What Nobody Ever Says About Avatar
I finally got around to seeing Avatar, but I'm not going to review it. Way too many words have been written about this movie as it is. Instead, I want to write about all the things nobody seems to have commented on in the four years since the movie came out. Believe me, I haven't exactly avoided spoilers. Yet the movie managed to surprise me, and not in a good way. Don't read below if you haven't seen it yet.
You may have heard about how heavy-handed and cliche is the story, but ever seen mentioned how all the characters are cardboard stereotypes? They only work at all because the actors did their best with the cards they were dealt, but that's not much. The villains are especially one-sided. Hint: people who never show doubt come across as psychotic. Also, if I'm going to see one more Flat Earth Atheist in a movie, I'm going to scream. Didn't Grace have any evidence for her claims? Science runs on hard evidence! Then again, this is Hollywood...
Conversely, you may have heard about the revolutionary special effects (which don't actually make such an impression, despite the quality), but nobody seems to have noticed the worldbuilding that went into Pandora's ecology. A biologist could probably point out flaws (people riding predators? come on), but for me the world really comes alive. Well, there are the floating rocks, pure fantasy intruding into mostly-hard sci-fi, but those get a pass for the coolness factor.
Ultimately, though, it's obvious that Mr. Cameron Just Didn't Care about anything except the visual effects. How else can you explain the fact that the precious mineral the bad guys want is literally called Unobtainium in the movie? The first few times, I thought my hearing was going bad. Worse, after the first confrontation I spent half the movie wondering how the Na'vi were going to fight the humans in the end... only to discover that their previously useless arrows can suddenly penetrate armored glass... which could take submachine gun bullets. I guess the white man's leadership can work literal magic!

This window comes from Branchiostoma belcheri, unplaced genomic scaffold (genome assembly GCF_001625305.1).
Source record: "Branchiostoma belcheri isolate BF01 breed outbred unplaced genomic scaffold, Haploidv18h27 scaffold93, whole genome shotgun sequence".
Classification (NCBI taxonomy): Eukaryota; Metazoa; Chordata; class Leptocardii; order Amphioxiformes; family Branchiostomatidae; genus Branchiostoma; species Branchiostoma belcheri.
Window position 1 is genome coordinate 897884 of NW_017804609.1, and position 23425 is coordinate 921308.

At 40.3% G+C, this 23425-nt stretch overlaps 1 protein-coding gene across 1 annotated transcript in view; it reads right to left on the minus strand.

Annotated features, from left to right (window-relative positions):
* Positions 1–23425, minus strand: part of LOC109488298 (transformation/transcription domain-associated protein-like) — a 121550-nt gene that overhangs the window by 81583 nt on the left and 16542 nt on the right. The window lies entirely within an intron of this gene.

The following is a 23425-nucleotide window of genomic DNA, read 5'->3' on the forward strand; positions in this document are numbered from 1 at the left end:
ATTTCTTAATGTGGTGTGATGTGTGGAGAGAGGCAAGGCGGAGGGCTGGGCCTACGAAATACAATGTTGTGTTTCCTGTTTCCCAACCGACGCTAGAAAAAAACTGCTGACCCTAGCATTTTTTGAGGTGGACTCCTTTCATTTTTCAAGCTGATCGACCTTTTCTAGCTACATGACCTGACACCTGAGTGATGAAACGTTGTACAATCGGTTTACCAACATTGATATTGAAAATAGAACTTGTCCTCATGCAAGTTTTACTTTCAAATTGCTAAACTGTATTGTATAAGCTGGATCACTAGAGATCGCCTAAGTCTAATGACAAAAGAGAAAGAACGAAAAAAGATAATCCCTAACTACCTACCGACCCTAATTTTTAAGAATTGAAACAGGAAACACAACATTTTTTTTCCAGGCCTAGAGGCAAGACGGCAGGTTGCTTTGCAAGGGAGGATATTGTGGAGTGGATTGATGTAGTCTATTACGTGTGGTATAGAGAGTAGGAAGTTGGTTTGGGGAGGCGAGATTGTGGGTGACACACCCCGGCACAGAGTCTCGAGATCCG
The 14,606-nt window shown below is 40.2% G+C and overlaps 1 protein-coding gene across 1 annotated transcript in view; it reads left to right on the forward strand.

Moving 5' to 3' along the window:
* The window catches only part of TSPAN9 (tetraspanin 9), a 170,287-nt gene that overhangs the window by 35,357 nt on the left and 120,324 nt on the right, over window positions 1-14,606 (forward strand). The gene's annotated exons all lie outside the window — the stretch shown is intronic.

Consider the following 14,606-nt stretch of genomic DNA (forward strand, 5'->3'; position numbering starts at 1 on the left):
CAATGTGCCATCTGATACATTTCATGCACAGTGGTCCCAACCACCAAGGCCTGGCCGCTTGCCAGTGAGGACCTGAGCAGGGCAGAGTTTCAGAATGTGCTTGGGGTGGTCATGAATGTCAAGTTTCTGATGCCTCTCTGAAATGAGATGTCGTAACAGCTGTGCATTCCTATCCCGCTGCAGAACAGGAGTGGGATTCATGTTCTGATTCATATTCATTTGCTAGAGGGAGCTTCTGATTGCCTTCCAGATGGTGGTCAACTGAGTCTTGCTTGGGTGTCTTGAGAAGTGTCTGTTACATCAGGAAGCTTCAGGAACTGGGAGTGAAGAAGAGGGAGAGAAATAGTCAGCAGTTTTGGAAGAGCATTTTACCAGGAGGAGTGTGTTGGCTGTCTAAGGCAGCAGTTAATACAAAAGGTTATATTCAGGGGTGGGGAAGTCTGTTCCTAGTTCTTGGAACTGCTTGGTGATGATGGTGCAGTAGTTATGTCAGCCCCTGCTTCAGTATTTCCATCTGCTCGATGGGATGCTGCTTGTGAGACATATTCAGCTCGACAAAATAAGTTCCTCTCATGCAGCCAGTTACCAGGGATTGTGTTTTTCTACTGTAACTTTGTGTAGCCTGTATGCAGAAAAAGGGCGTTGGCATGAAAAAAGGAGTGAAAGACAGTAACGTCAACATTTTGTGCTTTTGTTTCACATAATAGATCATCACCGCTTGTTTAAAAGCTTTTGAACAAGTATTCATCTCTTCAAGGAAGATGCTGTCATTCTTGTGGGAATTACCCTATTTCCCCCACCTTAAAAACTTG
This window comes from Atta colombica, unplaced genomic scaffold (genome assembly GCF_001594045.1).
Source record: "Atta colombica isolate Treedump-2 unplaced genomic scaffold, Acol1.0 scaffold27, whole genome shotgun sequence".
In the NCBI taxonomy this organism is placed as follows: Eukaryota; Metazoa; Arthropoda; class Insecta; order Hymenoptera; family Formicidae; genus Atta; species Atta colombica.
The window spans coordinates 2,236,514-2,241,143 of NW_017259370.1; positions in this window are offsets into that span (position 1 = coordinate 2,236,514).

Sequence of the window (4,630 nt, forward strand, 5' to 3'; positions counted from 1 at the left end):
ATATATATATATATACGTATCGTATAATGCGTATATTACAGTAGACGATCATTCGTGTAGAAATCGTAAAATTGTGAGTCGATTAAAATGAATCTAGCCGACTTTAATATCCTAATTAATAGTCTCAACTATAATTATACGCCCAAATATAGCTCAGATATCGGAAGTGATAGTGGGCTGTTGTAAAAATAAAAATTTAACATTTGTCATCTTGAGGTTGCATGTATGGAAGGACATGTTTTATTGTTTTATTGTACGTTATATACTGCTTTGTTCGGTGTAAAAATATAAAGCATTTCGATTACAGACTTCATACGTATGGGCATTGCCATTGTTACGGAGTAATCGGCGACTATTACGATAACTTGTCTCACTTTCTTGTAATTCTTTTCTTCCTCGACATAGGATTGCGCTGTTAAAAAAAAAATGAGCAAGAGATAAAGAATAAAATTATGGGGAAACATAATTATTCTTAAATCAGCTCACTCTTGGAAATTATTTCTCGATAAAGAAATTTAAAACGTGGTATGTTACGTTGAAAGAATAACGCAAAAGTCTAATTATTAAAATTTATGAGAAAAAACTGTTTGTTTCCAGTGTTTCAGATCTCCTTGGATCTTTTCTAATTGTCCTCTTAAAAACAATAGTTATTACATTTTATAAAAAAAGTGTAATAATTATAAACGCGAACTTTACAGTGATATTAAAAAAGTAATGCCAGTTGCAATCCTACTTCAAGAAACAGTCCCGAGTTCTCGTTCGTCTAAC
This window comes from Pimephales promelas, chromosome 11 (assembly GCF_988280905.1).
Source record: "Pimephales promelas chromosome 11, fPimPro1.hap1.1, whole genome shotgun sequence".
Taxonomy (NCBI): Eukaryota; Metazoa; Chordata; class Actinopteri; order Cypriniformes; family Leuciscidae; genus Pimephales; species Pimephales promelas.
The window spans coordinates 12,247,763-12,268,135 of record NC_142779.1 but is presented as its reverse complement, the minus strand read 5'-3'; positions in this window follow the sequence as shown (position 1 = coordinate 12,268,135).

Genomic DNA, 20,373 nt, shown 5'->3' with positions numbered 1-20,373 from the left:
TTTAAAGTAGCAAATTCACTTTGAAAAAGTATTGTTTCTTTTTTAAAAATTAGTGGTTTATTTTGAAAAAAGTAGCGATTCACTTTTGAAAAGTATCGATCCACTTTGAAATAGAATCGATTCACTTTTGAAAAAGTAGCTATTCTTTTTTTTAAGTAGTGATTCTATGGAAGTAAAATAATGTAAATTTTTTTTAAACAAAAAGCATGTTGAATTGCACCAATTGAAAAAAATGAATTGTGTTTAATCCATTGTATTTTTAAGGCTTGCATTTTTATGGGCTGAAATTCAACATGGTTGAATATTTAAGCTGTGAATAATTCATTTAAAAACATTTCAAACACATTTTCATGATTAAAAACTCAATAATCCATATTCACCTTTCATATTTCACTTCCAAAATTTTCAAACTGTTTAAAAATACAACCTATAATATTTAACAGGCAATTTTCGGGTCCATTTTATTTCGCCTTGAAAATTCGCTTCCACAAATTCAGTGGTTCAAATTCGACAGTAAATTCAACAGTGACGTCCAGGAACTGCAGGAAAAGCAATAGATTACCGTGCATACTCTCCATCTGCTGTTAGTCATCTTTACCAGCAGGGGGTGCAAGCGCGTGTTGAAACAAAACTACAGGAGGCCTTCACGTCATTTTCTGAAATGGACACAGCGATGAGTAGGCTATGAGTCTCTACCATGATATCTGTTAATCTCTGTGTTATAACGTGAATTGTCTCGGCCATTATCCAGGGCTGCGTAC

There's also the fact that Jake's and Grace's Na'vi bodies are puppets, something that the natives know from the beginning, yet it only comes up three times in the entire movie. Well, there's also Jake's obvious desire to spend more time in his healthy fake body rather than the crippled real one, but you'd think the whole theme would be explored in more detail, seeing how it gives the movie its name. But I guess the tired old cowboys-versus-indians plot was more important. Meh.
Last but not least, I want to point out a failure of the many sci-fi fans who went to see this movie, yet don't seem to have noticed how much of it is reminiscent of Joe Haldeman's work. Mecha, power armor, remotely-piloted robot bodies... this is the stuff he wrote about all the time. Heck, the big duel at the end is a direct send-up to the one in Robot Jox. Am I the first to see this? Am I too old?
So yeah, I found Avatar to be... unimpressive. Doubly so for such an overhyped movie. And I write this as a viewer who hates snobbery and is perfectly happy to spend two hours and a half munching popcorn to the tune of mindless action. But it better grab my attention, and not insult my intelligence. Avatar simply failed at both. Perhaps if it hadn't taken itself so seriously, all that Disney-esque liveliness might have counted for something.
But I promised not to write a proper review. Oh well, until next time.